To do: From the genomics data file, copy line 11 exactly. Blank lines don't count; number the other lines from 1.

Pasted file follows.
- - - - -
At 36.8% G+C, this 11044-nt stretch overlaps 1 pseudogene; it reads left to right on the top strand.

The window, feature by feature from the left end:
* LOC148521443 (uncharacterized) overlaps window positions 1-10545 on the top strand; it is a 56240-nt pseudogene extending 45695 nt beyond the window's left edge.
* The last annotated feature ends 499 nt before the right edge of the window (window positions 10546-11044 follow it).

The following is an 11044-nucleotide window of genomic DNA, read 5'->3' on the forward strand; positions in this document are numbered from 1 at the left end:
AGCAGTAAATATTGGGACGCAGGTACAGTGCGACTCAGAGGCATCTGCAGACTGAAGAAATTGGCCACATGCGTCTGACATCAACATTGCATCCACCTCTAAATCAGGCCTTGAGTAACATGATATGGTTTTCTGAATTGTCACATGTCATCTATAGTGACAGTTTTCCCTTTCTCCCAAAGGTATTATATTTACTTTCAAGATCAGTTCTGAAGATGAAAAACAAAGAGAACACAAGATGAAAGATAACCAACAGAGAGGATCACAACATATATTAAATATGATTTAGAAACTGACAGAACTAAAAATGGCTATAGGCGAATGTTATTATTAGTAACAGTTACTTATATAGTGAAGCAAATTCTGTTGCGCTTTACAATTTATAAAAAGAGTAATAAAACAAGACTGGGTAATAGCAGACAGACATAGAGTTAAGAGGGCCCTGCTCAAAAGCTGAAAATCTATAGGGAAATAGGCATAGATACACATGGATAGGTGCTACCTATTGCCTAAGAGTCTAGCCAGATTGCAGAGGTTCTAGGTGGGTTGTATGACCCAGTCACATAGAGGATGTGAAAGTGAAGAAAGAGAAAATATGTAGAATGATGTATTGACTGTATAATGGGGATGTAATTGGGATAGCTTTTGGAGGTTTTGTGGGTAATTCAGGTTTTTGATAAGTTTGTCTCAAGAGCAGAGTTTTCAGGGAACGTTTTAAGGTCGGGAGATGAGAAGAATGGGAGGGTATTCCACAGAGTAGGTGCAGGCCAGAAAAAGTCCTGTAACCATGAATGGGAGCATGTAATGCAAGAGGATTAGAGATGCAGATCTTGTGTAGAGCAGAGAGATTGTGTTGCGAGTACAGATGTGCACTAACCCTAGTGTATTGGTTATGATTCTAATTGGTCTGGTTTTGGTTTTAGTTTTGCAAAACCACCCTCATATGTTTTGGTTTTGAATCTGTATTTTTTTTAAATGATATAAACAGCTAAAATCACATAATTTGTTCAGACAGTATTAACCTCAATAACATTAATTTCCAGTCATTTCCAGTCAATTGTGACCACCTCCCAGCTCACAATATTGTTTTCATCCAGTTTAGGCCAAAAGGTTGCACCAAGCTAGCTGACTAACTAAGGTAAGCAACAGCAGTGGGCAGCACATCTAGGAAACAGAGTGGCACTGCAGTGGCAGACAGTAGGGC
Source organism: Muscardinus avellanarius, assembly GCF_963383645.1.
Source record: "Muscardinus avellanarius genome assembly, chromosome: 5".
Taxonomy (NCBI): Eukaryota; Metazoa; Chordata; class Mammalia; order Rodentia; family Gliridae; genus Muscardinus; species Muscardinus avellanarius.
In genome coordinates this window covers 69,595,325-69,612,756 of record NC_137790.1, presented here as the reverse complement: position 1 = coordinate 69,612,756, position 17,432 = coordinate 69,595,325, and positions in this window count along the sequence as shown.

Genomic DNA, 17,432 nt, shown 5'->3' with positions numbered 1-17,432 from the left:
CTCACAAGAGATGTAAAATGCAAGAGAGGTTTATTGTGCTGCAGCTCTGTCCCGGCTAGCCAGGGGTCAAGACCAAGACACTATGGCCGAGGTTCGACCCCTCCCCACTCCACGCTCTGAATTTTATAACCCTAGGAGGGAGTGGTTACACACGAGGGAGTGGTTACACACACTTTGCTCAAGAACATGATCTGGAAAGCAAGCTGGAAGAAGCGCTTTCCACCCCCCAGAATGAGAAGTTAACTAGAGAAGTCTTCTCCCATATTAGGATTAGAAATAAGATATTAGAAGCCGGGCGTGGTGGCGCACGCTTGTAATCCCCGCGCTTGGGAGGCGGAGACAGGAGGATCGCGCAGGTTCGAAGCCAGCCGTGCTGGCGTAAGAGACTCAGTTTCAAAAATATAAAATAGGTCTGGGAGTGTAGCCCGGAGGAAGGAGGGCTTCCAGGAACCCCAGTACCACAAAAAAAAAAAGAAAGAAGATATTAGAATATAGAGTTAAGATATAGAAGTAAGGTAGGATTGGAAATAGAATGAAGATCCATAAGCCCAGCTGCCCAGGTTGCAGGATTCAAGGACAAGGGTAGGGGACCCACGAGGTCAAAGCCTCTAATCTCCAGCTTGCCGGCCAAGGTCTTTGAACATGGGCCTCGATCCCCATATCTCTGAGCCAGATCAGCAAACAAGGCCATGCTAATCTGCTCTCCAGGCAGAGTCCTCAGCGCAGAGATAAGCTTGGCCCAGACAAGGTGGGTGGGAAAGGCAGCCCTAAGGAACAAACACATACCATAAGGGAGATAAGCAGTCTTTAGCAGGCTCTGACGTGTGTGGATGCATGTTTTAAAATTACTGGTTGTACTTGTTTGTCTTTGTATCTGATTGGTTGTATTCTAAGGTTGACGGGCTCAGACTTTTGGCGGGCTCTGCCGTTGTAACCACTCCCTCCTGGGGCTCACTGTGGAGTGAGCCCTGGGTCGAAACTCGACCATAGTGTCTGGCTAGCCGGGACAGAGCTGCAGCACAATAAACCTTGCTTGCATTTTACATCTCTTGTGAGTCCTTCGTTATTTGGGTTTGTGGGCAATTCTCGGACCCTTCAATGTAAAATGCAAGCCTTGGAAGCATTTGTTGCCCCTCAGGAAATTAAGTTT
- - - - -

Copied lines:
Genomic DNA, 17,432 nt, shown 5'->3' with positions numbered 1-17,432 from the left: